About .4 mile from Clark’s Mountain, above the trail on the left, there is a great example of a clothespin tree. There is a gap in the roots big enough to crawl through. The tree was logged years ago and you can see the slots the lumberjacks cut into the trunk to wedge in the springboards they stood on to saw through the tree. There are several example where the lumberjacks cut slots for springboards into the trees to cut them down but there are still some old growth trees along the trail.

You’ll need a gps to know when you reach Clark’s Mountain. It is a treed knoll without a view. Just to the left of the trail are some nice little areas where you can sit and take a break and listen to the sound of the wind in the trees and of the ocean far below.

Clark’s Mountain is about 5 miles from the trailhead and it is at an elevation of 1,200 feet. There is 1,971 feet of ascent and 1,070 feet of descent to this point. If you don’t have a GPS, there is a large tree that looks like it is across the trail. The trail goes beside the tree and drops down a bit, going over some boardwalks. In about 100 feet is a toppled tree with the roots now rising vertically about 12 feet above the trail. This is the only place on the trail where you brush by this root ball. Check out the last two photos in the gallery.

Clark’s Mountain is a good point to turn around because there really aren’t any good views of the ocean north of this point.

Retrace your steps back over the boardwalks and the roots and the rocks. Once you reach the section of nicely graveled trail, you’ll know you are almost back to the Hiker’s Camp. Follow the trail back into the camp and take some time to admire the workmanship on the cedar Adirondacks.

William Clark wrote down his impressions of this area after coming here from Ft. Clatsop in January 1806. Most of the trees in the area were about 100 years old but there were much older trees that had survived some natural disaster. His journal entry of January 8, 1806 stated “The mountains, covered with a very heavy growth of pine and fir, also the white cedar or arbor vitae and a small proportion of black alder. This alder grows to a height of 60 or 70 feet and 2 or 3 feet in diameter. Some species of pine or fir on top of the point of view (Tillamook Head) rise to the immense height of 210 feet and from 8 to 10 feet in diameter and are perfectly sound and solid.” 

From the camp, return via the Clatsop Loop Trail. To take this route, go just past the bathroom and take the trail that leads off to the right. The Clatsop Loop Trail switchbacks down the hillside and then crosses a small meadow and muddy patches before coming to a nice viewpoint of some haystack rocks in the ocean. There are scrubby pines and salal along this section and the salal would quickly engulf the trail if there was no maintenance.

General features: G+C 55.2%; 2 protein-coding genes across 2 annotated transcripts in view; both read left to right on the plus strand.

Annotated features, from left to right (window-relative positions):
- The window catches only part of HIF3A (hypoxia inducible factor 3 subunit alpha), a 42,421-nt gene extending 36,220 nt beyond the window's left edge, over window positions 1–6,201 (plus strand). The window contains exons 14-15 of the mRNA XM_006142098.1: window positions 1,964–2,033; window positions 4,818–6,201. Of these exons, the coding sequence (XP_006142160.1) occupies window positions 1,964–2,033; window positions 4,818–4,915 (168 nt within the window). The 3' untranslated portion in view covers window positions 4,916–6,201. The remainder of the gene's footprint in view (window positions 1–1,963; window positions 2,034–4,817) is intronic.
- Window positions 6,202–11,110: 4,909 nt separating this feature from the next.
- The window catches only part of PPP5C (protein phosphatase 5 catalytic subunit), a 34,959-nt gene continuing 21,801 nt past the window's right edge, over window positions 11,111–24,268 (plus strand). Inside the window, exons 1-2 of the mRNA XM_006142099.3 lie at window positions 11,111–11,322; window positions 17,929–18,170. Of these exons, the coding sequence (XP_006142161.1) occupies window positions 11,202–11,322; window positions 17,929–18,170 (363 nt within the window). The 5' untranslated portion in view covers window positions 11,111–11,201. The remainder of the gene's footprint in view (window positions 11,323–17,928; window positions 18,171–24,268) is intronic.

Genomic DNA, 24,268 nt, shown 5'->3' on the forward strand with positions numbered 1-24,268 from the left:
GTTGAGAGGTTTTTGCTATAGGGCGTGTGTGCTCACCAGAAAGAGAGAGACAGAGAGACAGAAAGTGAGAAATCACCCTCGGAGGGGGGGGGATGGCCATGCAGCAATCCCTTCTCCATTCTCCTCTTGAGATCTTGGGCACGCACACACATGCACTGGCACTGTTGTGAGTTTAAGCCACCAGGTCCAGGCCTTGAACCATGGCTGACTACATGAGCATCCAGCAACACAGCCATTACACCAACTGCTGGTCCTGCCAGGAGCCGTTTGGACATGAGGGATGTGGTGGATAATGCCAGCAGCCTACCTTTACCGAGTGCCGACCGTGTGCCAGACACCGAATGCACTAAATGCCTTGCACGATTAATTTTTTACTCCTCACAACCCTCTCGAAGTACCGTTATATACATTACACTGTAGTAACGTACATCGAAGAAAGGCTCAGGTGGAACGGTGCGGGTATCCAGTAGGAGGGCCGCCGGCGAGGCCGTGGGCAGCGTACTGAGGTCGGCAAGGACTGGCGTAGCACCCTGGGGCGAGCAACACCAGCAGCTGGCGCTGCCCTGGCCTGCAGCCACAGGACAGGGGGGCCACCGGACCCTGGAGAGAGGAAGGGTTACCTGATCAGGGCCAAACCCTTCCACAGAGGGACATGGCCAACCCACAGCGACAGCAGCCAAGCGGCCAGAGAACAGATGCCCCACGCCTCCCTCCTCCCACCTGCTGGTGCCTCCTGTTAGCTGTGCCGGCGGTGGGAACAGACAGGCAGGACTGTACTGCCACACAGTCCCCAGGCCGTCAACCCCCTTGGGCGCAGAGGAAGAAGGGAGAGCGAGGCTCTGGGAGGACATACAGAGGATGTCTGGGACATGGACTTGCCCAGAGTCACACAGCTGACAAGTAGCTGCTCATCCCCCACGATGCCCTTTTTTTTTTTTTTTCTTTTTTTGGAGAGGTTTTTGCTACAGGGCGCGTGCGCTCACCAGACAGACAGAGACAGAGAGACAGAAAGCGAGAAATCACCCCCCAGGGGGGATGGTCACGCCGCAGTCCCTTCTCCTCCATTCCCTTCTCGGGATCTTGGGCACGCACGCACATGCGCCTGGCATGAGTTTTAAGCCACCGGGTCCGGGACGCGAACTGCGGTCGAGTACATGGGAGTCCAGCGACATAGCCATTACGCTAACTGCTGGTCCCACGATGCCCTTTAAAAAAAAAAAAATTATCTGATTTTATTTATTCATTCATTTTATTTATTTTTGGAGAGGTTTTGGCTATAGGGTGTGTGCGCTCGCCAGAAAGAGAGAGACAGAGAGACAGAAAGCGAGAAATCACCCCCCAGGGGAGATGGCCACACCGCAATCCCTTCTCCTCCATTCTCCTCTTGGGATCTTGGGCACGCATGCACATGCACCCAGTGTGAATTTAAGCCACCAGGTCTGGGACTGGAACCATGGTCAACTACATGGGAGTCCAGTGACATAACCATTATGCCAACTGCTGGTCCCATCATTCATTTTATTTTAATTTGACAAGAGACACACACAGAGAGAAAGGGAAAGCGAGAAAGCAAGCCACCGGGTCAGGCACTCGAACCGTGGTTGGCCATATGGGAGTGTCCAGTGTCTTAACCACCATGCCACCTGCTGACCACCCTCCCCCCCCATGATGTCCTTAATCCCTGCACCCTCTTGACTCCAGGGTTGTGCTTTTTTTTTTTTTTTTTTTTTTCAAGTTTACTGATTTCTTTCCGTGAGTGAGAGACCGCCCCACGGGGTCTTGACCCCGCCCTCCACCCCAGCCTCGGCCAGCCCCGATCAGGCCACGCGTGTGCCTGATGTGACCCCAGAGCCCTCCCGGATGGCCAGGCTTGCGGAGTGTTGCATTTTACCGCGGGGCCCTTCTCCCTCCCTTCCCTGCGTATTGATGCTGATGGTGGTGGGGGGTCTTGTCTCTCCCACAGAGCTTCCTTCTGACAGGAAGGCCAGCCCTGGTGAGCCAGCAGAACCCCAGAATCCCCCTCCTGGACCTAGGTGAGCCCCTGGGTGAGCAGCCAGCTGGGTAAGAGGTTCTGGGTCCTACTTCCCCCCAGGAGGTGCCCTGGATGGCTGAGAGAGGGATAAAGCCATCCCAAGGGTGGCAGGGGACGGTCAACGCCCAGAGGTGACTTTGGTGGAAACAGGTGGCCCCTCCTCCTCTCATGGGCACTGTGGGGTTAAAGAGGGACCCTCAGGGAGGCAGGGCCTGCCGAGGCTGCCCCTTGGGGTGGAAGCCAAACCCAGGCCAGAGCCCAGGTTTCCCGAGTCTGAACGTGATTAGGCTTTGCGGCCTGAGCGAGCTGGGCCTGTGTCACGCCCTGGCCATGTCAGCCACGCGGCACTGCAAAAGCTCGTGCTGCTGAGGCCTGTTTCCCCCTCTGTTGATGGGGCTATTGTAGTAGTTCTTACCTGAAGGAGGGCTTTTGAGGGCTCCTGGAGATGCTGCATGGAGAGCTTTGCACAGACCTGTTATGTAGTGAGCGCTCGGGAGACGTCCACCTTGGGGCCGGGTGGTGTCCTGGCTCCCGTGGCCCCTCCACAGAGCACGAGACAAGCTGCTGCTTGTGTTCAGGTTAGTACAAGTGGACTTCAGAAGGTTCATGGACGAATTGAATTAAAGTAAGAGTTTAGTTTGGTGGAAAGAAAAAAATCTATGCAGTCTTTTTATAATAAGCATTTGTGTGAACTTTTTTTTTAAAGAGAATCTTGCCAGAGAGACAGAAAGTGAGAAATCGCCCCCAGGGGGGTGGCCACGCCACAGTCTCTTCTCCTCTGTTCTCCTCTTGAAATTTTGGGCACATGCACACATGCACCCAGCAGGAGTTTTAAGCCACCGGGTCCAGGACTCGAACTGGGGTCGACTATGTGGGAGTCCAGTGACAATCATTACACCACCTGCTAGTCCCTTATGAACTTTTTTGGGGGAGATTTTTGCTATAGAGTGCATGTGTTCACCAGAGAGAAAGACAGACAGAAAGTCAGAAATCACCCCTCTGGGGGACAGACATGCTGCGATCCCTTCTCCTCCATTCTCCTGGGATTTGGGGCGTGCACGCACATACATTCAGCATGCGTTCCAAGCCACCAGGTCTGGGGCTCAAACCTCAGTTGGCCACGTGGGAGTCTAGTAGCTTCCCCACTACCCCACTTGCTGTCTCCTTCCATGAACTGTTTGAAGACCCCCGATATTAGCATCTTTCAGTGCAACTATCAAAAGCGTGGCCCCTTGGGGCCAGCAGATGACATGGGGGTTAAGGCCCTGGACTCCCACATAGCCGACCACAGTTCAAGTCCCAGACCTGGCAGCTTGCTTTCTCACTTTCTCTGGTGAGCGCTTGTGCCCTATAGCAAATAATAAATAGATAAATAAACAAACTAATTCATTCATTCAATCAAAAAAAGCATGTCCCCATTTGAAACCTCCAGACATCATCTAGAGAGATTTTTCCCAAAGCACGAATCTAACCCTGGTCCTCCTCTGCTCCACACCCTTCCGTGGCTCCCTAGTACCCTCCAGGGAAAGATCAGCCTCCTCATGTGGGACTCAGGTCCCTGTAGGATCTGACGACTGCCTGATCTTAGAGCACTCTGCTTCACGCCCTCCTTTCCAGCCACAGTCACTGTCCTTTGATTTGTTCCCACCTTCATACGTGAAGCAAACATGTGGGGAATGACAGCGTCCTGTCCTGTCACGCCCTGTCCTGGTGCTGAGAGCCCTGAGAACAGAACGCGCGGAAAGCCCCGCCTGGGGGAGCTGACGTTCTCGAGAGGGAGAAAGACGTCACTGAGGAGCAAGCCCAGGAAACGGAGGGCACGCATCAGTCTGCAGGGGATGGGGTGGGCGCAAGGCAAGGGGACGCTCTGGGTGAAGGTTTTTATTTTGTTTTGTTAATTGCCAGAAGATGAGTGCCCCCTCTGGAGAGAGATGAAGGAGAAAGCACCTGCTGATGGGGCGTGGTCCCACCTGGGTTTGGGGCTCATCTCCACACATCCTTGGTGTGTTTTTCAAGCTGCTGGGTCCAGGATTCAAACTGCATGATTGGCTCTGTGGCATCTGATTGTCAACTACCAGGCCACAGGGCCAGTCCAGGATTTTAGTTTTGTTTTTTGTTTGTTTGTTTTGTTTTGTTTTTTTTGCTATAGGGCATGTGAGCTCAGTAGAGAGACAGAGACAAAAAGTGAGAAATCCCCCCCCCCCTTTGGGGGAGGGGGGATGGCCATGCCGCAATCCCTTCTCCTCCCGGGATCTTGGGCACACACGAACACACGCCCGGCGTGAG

Coming back, you can walk down to the Indian Point Beach and follow the shoreline south for about .5 mile. Look for a break in the cliffs and a dirt path leading steeply away from the beach. Follow this steep trail and rejoin the main trail and turn right to continue heading south.

Be careful on this next section of trail because some of the wood steps aren’t level and can be very slick.

Lewis and Clark stayed in this area in 1806 and they complained about the incessant rain during the winter. You, however, have the luxury of choosing to come here on a sunny or cloudy day when the emerald green of the forest is very peaceful and a nice change from the gray days of winter.

This trail can be hiked at any time of year. There aren’t many wildflowers along the trail to be seen. This trail is good for dogs but there are cliffs. Parts of this trail aren’t good for children because of cliffs, steep slopes, and slick sections of trail. State Park regulations say dogs to be leashed on trails.
 
Enjoy the Photos!

Gallery Pics 

Switchback Steve

(Read More... | Dayhikes | Score: 0)

Metro Area Hikes: Whipple Creek Trail, WA
Monday, January 06 @ 14:32:51 PST by Drew (186 reads)
Day hikes in the Northwest.Vicinity Location:
About 15 miles north of Portland, OR in Clark County.

Directions: 
From Portland, take I-5 North to Exit 9. Turn left on NE 179th St. and drive about 1.5 miles.
Turn left on NW 21st Ave, drive about .25 mile to the gravel parking lot.

No permits are required to park at the trailhead.

There are no restrooms at the trailhead.

Trails:
Blue Trail, South Ridge Loop Trail, North Ridge Loop, Cedar Loop, Raspberry Lane with connections to various trails.

Trail Maps:
Topo Map - future, Whipple Creek Park Map from City of VancouverDownload Garmin .gpx file – future

Length and Elevation:
Distance is 1.7 miles. Trailhead elevation is 250 ft. There is 260 feet elevation gain and 260 feet of elevation loss.

Review: January 18, 2014.
There are many trails that connect to each other providing a variety of loops. Many of the trails are very muddy this time of year. Raspberry Lane and Cedar Loop trail are two trails that are nicely graveled.